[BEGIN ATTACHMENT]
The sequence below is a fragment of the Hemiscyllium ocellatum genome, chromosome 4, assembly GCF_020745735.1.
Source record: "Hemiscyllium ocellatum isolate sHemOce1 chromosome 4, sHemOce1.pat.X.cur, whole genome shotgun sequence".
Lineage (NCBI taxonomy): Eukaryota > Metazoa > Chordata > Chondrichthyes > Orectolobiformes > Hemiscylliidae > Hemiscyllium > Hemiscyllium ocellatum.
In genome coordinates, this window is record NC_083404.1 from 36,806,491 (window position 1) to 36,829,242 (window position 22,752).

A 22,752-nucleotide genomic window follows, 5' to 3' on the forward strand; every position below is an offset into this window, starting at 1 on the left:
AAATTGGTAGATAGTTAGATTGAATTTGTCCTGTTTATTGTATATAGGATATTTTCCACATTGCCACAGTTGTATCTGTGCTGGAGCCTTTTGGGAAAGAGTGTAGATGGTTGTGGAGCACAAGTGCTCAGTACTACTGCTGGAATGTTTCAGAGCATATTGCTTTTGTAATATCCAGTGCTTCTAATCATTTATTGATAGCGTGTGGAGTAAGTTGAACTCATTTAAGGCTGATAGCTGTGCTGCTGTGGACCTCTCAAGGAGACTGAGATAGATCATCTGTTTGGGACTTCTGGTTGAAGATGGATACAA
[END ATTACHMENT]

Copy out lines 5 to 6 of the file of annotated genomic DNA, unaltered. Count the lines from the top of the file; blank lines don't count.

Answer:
A 22,752-nucleotide genomic window follows, 5' to 3' on the forward strand; every position below is an offset into this window, starting at 1 on the left:
AAATTGGTAGATAGTTAGATTGAATTTGTCCTGTTTATTGTATATAGGATATTTTCCACATTGCCACAGTTGTATCTGTGCTGGAGCCTTTTGGGAAAGAGTGTAGATGGTTGTGGAGCACAAGTGCTCAGTACTACTGCTGGAATGTTTCAGAGCATATTGCTTTTGTAATATCCAGTGCTTCTAATCATTTATTGATAGCGTGTGGAGTAAGTTGAACTCATTTAAGGCTGATAGCTGTGCTGCTGTGGACCTCTCAAGGAGACTGAGATAGATCATCTGTTTGGGACTTCTGGTTGAAGATGGATACAA